week Fordham President Chester E. Finn, Jr. was in Ohio and stopped in Dayton (Fordham’s
hometown and his) to give a speech to
the Dayton Rotary Club. The speech, Reforming
America’s Schools: Where Things Stand in 2011, highlighted the major education
reform efforts and struggles associated with them since the mid-1980s. Finn
stated that the major goals of education reform have centered on three areas:
boosting academic achievement, narrowing learning gaps between the “haves” and “have
nots,” and increasing choice options to allow for poor
and disadvantaged youth to escape failing schools. Finn pointed out that:
priorities have given rise to a tsunami of standards-based reform, including
statewide academic standards, assessment and accountability systems, as well as
considerable federal aid and pressure in this direction via Goals 2000, No
Child Left Behind, and much more, including, most recently, the Common Core or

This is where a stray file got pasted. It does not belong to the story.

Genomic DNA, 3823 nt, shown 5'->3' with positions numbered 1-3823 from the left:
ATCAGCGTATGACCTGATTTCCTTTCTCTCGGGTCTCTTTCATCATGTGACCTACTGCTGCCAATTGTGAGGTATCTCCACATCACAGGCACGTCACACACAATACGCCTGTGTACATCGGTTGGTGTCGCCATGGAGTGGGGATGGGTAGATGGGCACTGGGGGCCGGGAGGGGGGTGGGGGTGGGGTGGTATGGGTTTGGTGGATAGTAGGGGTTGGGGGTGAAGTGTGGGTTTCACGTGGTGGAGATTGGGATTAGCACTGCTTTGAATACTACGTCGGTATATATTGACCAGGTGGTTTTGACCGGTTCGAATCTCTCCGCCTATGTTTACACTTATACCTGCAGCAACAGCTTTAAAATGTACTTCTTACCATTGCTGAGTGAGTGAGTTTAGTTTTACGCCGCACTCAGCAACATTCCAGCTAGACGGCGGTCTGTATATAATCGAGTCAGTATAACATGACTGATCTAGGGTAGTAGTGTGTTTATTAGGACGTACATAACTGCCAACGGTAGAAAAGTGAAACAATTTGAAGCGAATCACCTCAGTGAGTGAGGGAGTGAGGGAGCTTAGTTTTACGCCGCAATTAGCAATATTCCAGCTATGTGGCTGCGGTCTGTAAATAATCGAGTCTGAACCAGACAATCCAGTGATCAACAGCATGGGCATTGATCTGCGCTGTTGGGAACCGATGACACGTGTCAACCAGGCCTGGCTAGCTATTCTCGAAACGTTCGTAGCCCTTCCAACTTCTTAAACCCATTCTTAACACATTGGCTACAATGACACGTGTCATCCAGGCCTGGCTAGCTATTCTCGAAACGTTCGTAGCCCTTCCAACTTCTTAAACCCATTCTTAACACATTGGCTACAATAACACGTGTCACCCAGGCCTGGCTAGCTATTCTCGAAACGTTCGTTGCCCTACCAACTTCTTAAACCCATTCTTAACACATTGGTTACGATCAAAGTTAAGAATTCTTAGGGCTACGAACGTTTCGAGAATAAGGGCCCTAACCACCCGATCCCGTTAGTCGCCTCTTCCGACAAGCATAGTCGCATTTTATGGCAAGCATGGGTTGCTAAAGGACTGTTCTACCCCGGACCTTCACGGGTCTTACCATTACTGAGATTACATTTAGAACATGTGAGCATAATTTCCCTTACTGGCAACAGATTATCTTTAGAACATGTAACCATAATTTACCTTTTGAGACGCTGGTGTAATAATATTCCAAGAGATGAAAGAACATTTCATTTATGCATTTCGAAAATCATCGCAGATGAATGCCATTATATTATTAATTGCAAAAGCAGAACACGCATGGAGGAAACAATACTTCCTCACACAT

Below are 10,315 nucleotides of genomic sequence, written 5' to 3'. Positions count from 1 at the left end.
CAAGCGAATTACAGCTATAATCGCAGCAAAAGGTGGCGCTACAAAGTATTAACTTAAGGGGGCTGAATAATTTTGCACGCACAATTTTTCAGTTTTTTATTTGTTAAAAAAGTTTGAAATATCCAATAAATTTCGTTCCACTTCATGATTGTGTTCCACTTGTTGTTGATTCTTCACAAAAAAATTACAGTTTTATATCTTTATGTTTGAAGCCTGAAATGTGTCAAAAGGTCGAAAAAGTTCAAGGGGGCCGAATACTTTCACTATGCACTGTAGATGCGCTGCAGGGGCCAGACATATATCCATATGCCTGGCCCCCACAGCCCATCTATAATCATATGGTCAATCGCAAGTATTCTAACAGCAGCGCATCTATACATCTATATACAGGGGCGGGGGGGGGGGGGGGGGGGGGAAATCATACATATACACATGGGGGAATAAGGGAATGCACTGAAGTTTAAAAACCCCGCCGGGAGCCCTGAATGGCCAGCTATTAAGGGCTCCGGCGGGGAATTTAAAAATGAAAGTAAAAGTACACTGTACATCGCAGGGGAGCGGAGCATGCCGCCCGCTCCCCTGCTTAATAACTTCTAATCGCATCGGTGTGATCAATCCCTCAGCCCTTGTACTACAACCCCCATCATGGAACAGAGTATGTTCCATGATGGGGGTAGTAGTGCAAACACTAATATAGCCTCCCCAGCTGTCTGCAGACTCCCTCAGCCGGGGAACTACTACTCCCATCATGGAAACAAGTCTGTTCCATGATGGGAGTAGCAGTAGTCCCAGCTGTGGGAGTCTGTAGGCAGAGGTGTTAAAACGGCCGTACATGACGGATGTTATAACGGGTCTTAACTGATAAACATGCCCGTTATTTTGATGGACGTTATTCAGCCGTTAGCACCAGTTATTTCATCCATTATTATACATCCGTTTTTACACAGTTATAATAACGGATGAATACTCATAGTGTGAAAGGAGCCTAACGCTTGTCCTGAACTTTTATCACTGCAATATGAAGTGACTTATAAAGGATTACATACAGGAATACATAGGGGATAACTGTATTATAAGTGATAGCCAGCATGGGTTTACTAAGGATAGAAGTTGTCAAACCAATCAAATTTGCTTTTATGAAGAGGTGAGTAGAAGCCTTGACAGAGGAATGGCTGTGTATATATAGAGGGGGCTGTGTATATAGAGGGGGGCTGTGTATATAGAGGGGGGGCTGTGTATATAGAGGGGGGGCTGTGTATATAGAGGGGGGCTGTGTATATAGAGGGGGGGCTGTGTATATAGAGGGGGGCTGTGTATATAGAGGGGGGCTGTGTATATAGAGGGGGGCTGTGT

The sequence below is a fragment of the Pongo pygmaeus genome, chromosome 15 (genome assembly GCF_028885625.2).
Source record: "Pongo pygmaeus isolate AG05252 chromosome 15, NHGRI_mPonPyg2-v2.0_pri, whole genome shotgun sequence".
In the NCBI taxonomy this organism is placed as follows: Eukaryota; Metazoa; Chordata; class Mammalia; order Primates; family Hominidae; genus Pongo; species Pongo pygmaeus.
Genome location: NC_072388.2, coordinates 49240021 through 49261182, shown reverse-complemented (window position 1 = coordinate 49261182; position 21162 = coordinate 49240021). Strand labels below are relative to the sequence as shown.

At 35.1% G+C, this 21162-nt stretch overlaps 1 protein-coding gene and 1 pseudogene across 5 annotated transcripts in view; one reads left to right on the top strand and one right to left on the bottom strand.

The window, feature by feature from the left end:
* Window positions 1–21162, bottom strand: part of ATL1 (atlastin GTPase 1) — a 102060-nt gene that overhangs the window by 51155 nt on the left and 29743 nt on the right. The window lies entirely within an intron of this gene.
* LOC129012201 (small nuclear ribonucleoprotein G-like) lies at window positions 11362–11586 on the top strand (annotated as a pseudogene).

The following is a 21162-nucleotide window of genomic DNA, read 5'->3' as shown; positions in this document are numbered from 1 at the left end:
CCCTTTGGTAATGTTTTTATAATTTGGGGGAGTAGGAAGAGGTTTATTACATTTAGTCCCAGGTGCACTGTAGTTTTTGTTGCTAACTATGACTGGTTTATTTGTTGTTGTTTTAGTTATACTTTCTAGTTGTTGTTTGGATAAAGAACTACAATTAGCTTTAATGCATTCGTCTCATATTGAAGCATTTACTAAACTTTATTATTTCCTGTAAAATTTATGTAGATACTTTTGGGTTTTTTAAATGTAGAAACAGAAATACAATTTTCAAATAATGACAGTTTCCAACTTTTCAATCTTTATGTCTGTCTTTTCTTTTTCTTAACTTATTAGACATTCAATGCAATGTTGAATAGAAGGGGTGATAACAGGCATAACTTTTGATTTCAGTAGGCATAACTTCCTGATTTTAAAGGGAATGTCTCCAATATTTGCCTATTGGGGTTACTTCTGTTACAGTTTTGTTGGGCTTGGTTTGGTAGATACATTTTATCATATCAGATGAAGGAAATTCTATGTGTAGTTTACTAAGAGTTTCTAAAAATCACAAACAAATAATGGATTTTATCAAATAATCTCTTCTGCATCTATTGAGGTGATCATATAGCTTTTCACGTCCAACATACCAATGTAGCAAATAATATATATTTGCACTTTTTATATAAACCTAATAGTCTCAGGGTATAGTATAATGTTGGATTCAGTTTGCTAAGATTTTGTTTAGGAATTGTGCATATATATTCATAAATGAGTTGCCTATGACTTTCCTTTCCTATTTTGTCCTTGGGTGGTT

“national” academic standards for reading and math and the Race to the Top
portion of the economic stimulus act.
went on to recognize that while all of these reform efforts should be
applauded, they have not yet gotten us where we need to be.
you’re looking at domestic or international test results or high school
graduation rates, you find our educational outcomes essentially flat—save for a
smallish upward blip in math in the earlier grades—and you find other countries
outpacing us on a number of key indicators.
discussed several roadblocks currently standing in the way of reform efforts.
Specifically, he highlighted eight major areas that help contribute to the lack
of consensus surrounding education reform. Among these include a backlash
against testing, entities such as unions, school boards, and ed schools who
don’t want to be held accountable for results, and a sense of complacency with
Finn’s speech here.